On 15th November 2017 the Bishop of Leeds, Rt Revd Nick Baines, received written answers to three questions on Saudi Arabia: on arms exports, reforms, and violent extremism:
The Lord Bishop of Leeds:
(i) To ask Her Majesty’s Government what was the value of UK arms exports to Saudi Arabia in (1) 2015, (2) 2016, and (3) 2017.
(ii) To ask Her Majesty’s Government what is their assessment of Crown Prince Mohammed bin Salman’s recent announcement that he intends to return Saudi Arabia to a path of “moderate Islam”.
(iii) To ask Her Majesty’s Government what assessment they have made of the relationship between (1) reports that Saudi Arabia funds organisations that promote a Salafist Wahhabist ideology, and (2) the growth of violent extremism.
(i) Baroness Fairhead: Government data on the value of exports does not differentiate sufficiently between military and non-military exports.
However, the Government publishes Official Statistics (on a quarterly and annual basis) of licences granted for military exports on GOV.UK. This data includes the value of exports licensed where this is known. Licensing data for 2015, 2016 and 2017 indicates the following values for military exports to Saudi Arabia:
- 2015: £2,856,814,952
- 2016: £680,288,434
- 2017: £1,120,427,691 (January-June)
The value of exports licensed each quarter is not necessarily a measure of actual exports shipped in a given period because licences are valid for between two and five years, and because exporters only declare values for a subsection of export licences (Standard Individual Export Licences). Additionally, some licences expire before they are fully used and in these circumstances exporters must apply for a new (duplicate) licence, which can result in a significant element of double counting in some reporting periods. Over the period 2015, 2016 and 2017 (January-June) at least £2.4 billion of the total value of military exports licensed (£4.6 billion) is attributable to double counting because of duplicate licences.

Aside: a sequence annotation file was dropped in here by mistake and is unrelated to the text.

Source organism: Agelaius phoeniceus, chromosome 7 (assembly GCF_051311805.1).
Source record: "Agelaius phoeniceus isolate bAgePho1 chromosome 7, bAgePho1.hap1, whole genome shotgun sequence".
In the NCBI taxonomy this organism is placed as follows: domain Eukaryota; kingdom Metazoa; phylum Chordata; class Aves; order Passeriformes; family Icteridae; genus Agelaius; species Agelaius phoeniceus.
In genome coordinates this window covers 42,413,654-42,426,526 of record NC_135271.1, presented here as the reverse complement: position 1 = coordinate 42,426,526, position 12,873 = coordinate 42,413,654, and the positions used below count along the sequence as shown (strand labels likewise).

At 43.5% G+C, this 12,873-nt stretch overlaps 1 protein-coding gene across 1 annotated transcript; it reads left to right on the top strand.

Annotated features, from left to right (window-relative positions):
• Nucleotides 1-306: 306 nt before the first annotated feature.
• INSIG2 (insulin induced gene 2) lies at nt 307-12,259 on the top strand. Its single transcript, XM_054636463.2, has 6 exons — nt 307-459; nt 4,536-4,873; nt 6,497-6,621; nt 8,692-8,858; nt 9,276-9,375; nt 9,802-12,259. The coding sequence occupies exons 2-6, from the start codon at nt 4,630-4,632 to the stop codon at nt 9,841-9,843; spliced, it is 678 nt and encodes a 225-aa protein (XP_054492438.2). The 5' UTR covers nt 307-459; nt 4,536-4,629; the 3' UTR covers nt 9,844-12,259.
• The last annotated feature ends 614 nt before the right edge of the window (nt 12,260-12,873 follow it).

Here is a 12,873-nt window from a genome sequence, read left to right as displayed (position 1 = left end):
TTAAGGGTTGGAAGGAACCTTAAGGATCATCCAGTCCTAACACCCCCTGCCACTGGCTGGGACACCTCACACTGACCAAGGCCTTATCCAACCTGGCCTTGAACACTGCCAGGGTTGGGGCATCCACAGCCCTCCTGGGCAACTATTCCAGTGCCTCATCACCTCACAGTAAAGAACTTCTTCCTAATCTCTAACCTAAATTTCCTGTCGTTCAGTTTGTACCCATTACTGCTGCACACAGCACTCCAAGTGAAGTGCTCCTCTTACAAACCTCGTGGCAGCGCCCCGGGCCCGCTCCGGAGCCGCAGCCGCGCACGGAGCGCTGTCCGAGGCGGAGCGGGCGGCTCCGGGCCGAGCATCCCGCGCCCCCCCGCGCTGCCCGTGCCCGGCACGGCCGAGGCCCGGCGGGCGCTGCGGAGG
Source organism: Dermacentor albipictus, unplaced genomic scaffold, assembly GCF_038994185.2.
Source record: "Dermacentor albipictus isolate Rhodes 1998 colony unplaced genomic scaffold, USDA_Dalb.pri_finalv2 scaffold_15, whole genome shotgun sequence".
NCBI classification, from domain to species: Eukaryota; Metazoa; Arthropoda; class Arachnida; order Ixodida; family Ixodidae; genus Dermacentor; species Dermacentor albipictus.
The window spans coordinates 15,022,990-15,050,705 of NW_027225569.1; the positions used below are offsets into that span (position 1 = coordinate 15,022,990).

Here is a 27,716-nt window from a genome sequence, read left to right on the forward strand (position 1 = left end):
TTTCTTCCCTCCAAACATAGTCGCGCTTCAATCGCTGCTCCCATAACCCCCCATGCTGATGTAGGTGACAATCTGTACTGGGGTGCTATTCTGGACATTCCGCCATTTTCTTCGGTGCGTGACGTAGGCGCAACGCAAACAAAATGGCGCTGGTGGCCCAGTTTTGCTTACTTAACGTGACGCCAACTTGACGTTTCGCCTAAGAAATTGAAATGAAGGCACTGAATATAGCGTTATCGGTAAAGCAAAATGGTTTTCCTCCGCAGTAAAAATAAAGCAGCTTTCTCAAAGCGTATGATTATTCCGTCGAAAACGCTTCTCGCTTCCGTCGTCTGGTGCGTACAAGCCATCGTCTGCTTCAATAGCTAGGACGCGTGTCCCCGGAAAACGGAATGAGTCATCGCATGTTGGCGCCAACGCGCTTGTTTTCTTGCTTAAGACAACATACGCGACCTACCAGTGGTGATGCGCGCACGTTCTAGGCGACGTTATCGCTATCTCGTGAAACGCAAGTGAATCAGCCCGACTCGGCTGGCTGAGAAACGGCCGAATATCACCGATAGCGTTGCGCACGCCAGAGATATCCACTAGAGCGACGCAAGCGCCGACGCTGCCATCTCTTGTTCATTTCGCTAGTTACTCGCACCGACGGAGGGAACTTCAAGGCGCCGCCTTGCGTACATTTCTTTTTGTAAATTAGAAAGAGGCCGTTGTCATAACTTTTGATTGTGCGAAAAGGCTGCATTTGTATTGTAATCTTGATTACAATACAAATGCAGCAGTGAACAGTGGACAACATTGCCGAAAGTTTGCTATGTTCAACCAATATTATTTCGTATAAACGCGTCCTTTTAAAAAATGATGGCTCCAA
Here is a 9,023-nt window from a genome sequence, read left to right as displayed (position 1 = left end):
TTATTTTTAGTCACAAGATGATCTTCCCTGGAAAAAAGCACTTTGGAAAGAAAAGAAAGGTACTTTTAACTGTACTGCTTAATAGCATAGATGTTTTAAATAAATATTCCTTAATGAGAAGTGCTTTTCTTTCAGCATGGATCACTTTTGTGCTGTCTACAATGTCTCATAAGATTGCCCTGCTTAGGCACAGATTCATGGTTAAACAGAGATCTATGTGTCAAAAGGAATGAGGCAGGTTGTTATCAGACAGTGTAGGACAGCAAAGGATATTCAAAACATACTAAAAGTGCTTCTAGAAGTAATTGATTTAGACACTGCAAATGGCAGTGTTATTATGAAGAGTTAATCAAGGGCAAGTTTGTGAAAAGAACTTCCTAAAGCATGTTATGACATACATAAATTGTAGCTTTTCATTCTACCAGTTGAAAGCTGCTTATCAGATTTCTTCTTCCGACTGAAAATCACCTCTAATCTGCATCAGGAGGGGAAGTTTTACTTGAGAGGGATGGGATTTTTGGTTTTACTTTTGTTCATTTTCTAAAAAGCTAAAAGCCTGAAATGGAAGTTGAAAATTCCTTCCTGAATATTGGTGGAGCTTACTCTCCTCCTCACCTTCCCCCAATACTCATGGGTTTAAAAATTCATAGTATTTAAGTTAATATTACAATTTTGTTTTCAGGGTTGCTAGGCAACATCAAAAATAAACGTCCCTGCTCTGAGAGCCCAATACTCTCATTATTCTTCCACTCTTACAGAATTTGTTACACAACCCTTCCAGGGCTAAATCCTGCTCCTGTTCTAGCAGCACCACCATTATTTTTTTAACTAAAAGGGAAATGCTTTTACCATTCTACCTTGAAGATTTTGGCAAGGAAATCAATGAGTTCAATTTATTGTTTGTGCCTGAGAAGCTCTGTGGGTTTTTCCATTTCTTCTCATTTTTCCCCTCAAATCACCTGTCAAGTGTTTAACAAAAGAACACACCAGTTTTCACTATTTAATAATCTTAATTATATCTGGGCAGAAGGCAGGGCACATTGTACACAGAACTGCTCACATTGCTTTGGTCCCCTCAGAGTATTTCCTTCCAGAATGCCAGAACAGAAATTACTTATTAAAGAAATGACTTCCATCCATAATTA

(ii) Lord Ahmad of Wimbledon: We welcome recent developments under Vision 2030 in the Kingdom of Saudi Arabia, such as the Royal Decree permitting women to drive from June 2018 and the announcement of a new economic city. We recognise HRH Crown Prince Mohammed bin Salman’s comments as part of these changes and we continue to encourage reform in Saudi Arabia.
(iii) Lord Ahmad of Wimbledon: On 12 July, the Home Secretary announced the main findings of the Home Office’s internal review into the nature, scale and origin of the funding of Islamist extremist activity in the UK, including any overseas sources. I refer the noble Lord to Written Statement HCWS39.
We work closely with Saudi Arabia to combat terrorism in all its manifestations, including countering violent extremism and terrorist financing. The Saudi Government’s national strategy includes a number of important initiatives to counter extremism.